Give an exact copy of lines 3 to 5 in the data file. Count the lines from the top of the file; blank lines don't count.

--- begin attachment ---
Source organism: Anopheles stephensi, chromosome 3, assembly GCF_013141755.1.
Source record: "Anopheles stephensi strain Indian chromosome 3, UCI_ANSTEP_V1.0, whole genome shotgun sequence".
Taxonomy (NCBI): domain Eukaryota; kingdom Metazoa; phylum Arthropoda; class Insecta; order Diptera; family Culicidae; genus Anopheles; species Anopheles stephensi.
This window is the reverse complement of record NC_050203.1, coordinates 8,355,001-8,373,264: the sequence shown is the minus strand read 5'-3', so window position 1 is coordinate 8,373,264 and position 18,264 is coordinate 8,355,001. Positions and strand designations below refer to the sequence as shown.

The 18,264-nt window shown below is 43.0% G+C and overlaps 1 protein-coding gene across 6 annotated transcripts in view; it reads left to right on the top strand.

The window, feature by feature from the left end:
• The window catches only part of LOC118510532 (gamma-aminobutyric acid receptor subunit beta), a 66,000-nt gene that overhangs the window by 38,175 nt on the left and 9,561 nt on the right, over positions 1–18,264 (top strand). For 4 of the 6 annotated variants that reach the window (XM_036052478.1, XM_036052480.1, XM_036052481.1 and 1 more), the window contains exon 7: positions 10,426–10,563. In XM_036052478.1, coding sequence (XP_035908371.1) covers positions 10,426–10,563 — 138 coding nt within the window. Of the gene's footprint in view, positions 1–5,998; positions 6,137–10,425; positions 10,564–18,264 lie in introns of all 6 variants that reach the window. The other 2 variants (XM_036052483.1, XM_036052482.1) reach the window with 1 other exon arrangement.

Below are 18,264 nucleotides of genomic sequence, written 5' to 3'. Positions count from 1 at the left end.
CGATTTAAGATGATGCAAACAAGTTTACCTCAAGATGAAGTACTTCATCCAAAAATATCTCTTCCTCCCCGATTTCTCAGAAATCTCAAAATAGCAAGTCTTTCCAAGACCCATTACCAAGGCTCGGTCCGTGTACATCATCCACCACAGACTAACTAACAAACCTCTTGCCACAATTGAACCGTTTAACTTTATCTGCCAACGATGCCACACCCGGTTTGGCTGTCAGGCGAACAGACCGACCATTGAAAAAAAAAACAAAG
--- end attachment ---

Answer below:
Taxonomy (NCBI): domain Eukaryota; kingdom Metazoa; phylum Arthropoda; class Insecta; order Diptera; family Culicidae; genus Anopheles; species Anopheles stephensi.
This window is the reverse complement of record NC_050203.1, coordinates 8,355,001-8,373,264: the sequence shown is the minus strand read 5'-3', so window position 1 is coordinate 8,373,264 and position 18,264 is coordinate 8,355,001. Positions and strand designations below refer to the sequence as shown.

The 18,264-nt window shown below is 43.0% G+C and overlaps 1 protein-coding gene across 6 annotated transcripts in view; it reads left to right on the top strand.